Photography: Paul Chiasson/AP
A once-in-a-decade agreement to stop the destruction of Earth’s ecosystems finally won full support at Cop15 in Montreal on Monday after the Democratic Republic of Congo (DRC) dropped its opposition.
Earlier on Monday, Ève Bazaiba, DRC’s environment minister, threatened to question the integrity of the landmark UN biodiversity accord just hours after it was signed, when the Chinese summit chairwoman seemed to ignore his country’s objections to the text and forced it through.
Related: DRC’s objection to ‘paradigm-shifting’ COP15 biodiversity deal
But on Monday evening, just before the final plenary, Chinese COP15 President Huang Runqiu approached Bazaiba to shake her hand in an apparent apology – to applause from the entire conference room at the Palais des Congrès – and she then delivered a speech. in which she congratulated the Chinese Minister of the Environment for the agreement, acknowledging that it had been adopted. DRC’s financial concerns will be recorded as part of the COP’s final report.
It came after intense plenary talks between the three major rainforest countries – Brazil, Indonesia and the DRC – which signed a G20 cooperation agreement last month for their conservation, dubbed “the OPEC of the tropical forests”.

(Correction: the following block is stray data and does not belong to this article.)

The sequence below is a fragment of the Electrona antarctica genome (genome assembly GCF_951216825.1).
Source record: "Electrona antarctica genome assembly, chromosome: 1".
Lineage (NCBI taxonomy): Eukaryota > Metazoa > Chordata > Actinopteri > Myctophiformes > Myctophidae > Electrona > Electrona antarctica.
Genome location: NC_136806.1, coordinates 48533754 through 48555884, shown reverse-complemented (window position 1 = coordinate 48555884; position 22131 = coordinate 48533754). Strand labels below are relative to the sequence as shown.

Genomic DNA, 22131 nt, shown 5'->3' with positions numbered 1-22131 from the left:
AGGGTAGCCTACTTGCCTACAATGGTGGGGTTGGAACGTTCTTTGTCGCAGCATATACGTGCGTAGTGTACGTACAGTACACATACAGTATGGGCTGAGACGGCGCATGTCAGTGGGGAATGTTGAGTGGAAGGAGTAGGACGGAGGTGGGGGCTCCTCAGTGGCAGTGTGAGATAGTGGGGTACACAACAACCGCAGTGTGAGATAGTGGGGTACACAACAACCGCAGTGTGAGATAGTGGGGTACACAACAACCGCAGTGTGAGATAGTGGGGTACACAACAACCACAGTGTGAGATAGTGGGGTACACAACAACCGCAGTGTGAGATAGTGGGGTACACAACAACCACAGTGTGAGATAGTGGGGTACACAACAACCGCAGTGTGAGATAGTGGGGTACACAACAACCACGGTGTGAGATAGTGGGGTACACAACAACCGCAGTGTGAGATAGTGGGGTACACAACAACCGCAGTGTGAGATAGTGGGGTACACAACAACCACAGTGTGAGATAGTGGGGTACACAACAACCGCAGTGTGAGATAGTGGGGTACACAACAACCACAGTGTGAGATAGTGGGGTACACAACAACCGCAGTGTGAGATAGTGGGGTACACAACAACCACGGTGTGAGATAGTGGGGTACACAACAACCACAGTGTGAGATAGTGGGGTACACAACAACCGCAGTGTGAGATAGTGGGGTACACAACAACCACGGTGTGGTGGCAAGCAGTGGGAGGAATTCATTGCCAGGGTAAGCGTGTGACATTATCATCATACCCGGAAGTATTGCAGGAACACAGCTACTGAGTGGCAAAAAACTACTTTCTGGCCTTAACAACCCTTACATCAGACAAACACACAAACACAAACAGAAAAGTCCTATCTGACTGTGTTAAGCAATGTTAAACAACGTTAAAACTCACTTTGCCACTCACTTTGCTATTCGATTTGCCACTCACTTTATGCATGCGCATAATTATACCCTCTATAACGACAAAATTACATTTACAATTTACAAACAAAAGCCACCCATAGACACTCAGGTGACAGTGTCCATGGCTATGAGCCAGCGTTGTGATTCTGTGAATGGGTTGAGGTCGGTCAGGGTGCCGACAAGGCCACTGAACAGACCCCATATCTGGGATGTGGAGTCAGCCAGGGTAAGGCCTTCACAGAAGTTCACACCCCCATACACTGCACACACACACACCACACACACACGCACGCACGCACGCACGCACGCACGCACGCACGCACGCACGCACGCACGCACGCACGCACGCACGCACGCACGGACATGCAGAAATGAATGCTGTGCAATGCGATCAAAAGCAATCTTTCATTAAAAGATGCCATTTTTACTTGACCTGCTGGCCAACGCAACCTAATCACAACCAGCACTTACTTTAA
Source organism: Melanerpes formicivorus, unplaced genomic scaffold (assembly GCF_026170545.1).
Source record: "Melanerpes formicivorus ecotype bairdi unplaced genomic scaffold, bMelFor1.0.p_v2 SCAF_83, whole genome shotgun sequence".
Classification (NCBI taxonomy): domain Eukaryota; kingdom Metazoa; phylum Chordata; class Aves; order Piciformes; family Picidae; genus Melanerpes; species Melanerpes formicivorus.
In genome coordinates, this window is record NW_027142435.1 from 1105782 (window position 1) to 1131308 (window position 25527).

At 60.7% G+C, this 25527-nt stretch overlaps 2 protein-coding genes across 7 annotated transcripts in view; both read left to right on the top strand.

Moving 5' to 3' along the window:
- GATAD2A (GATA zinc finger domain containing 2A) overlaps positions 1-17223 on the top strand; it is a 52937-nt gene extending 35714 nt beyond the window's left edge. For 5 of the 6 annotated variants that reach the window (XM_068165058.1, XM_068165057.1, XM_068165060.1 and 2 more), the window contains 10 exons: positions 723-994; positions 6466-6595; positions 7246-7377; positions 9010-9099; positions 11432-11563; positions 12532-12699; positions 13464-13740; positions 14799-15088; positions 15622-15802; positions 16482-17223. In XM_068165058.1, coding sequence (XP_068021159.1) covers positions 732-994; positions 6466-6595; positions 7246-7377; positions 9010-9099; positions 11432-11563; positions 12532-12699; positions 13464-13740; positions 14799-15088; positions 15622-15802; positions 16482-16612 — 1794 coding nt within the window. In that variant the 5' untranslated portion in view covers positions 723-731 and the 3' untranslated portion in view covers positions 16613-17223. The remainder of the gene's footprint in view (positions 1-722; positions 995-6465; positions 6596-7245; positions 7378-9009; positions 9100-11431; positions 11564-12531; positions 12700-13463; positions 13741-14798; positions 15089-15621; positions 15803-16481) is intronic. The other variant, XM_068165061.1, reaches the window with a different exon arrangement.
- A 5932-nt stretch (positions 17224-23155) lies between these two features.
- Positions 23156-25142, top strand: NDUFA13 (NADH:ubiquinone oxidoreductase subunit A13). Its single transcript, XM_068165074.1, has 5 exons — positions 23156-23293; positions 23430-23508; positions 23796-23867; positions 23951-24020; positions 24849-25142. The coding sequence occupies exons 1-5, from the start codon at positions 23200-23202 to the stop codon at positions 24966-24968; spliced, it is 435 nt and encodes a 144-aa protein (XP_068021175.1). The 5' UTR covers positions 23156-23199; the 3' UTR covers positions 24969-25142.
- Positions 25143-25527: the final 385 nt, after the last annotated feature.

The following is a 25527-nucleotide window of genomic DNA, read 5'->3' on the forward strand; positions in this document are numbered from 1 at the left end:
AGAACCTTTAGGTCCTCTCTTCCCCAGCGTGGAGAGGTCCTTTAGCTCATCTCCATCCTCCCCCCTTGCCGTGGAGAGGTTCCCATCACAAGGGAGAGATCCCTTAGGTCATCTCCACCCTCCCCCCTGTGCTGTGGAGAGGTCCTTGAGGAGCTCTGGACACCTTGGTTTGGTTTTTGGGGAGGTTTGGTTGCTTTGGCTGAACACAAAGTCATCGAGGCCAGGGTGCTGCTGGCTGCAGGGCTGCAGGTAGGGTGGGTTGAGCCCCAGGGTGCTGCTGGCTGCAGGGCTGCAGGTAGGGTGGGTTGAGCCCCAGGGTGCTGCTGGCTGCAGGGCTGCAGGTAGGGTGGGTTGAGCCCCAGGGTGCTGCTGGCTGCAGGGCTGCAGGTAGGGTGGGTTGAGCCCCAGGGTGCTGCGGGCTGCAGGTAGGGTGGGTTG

We could hear the head of the Brazilian delegation, Leonardo Cleaver de Athayde, encouraging the Congolese minister to soften her opposition to the agreement in a small group. Once convinced, they posed with Indonesia’s chief negotiator, holding hands and smiling.
Speaking to the Guardian on Monday morning, Bazaiba had said she did not support the deal, casting doubt on measures to protect 30% of the planet for nature by 2030, reform $500 billion (410 billion pounds) of environmentally harmful subsidies and take urgent action against extinction. The Democratic Republic of the Congo is one of the most biodiverse countries in the world, home to much of the Congo Basin rainforest.
The objection has raised the possibility of legal challenges to the process, a potentially disastrous outcome for action against biodiversity loss. His objections have received support from DRC civil society groups, who are demanding more money for conservation.
Following the rapprochement, Prescilia Monireh of the indigenous organization ANAPAC in the DRC, said: “We are confident that the government of the DRC will implement the agreement, securing the important tropical forests of Central Africa and guaranteeing the rights territories of indigenous peoples. However, we support the DRC’s call for increased financial support, structured in a way that allows indigenous peoples to access the money. This has proven to be very difficult with current funding mechanisms.
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